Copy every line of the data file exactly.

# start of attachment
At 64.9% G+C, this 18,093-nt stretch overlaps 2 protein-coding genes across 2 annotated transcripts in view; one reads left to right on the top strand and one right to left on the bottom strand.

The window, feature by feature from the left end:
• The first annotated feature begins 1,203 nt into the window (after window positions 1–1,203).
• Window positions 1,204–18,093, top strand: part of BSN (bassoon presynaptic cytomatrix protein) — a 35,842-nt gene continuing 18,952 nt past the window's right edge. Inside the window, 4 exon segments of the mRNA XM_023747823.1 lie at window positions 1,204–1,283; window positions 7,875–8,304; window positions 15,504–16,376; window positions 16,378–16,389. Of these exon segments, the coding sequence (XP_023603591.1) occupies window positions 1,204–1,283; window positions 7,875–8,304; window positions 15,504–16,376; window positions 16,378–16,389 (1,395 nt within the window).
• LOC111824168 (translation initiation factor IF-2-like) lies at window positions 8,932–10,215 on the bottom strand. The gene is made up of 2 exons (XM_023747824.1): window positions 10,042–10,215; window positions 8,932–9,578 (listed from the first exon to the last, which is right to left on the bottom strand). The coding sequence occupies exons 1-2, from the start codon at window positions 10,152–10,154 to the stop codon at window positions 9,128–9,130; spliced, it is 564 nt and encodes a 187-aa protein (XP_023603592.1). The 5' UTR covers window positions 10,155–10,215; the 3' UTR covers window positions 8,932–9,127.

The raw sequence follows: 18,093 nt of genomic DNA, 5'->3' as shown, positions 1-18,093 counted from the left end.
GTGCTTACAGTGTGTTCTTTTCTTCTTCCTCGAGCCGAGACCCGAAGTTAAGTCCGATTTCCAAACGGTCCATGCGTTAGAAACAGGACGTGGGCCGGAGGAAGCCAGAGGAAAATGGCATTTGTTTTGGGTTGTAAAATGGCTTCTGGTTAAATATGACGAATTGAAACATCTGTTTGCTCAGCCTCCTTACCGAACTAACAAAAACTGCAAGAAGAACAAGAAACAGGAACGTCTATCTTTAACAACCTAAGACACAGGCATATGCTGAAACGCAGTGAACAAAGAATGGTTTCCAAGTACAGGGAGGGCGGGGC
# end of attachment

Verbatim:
At 64.9% G+C, this 18,093-nt stretch overlaps 2 protein-coding genes across 2 annotated transcripts in view; one reads left to right on the top strand and one right to left on the bottom strand.

The window, feature by feature from the left end:
• The first annotated feature begins 1,203 nt into the window (after window positions 1–1,203).
• Window positions 1,204–18,093, top strand: part of BSN (bassoon presynaptic cytomatrix protein) — a 35,842-nt gene continuing 18,952 nt past the window's right edge. Inside the window, 4 exon segments of the mRNA XM_023747823.1 lie at window positions 1,204–1,283; window positions 7,875–8,304; window positions 15,504–16,376; window positions 16,378–16,389. Of these exon segments, the coding sequence (XP_023603591.1) occupies window positions 1,204–1,283; window positions 7,875–8,304; window positions 15,504–16,376; window positions 16,378–16,389 (1,395 nt within the window).
• LOC111824168 (translation initiation factor IF-2-like) lies at window positions 8,932–10,215 on the bottom strand. The gene is made up of 2 exons (XM_023747824.1): window positions 10,042–10,215; window positions 8,932–9,578 (listed from the first exon to the last, which is right to left on the bottom strand). The coding sequence occupies exons 1-2, from the start codon at window positions 10,152–10,154 to the stop codon at window positions 9,128–9,130; spliced, it is 564 nt and encodes a 187-aa protein (XP_023603592.1). The 5' UTR covers window positions 10,155–10,215; the 3' UTR covers window positions 8,932–9,127.

The raw sequence follows: 18,093 nt of genomic DNA, 5'->3' as shown, positions 1-18,093 counted from the left end.
GTGCTTACAGTGTGTTCTTTTCTTCTTCCTCGAGCCGAGACCCGAAGTTAAGTCCGATTTCCAAACGGTCCATGCGTTAGAAACAGGACGTGGGCCGGAGGAAGCCAGAGGAAAATGGCATTTGTTTTGGGTTGTAAAATGGCTTCTGGTTAAATATGACGAATTGAAACATCTGTTTGCTCAGCCTCCTTACCGAACTAACAAAAACTGCAAGAAGAACAAGAAACAGGAACGTCTATCTTTAACAACCTAAGACACAGGCATATGCTGAAACGCAGTGAACAAAGAATGGTTTCCAAGTACAGGGAGGGCGGGGC